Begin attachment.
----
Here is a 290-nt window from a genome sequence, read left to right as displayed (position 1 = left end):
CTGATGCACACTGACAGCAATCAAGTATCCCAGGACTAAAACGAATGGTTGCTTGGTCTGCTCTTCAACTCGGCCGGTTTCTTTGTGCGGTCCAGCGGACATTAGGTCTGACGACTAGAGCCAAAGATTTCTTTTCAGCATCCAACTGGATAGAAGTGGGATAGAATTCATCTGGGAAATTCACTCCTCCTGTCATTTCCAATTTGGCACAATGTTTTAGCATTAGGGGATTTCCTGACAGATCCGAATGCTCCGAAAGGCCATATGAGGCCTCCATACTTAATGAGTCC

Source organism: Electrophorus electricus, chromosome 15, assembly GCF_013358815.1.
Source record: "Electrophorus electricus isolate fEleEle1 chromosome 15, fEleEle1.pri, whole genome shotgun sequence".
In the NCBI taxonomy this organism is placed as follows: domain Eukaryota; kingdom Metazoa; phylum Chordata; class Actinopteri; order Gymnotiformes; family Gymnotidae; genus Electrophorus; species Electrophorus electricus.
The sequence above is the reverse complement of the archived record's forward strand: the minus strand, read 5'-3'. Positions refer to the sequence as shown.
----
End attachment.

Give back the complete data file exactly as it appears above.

Here is a 290-nt window from a genome sequence, read left to right as displayed (position 1 = left end):
CTGATGCACACTGACAGCAATCAAGTATCCCAGGACTAAAACGAATGGTTGCTTGGTCTGCTCTTCAACTCGGCCGGTTTCTTTGTGCGGTCCAGCGGACATTAGGTCTGACGACTAGAGCCAAAGATTTCTTTTCAGCATCCAACTGGATAGAAGTGGGATAGAATTCATCTGGGAAATTCACTCCTCCTGTCATTTCCAATTTGGCACAATGTTTTAGCATTAGGGGATTTCCTGACAGATCCGAATGCTCCGAAAGGCCATATGAGGCCTCCATACTTAATGAGTCC

Source organism: Electrophorus electricus, chromosome 15, assembly GCF_013358815.1.
Source record: "Electrophorus electricus isolate fEleEle1 chromosome 15, fEleEle1.pri, whole genome shotgun sequence".
In the NCBI taxonomy this organism is placed as follows: domain Eukaryota; kingdom Metazoa; phylum Chordata; class Actinopteri; order Gymnotiformes; family Gymnotidae; genus Electrophorus; species Electrophorus electricus.
The sequence above is the reverse complement of the archived record's forward strand: the minus strand, read 5'-3'. Positions refer to the sequence as shown.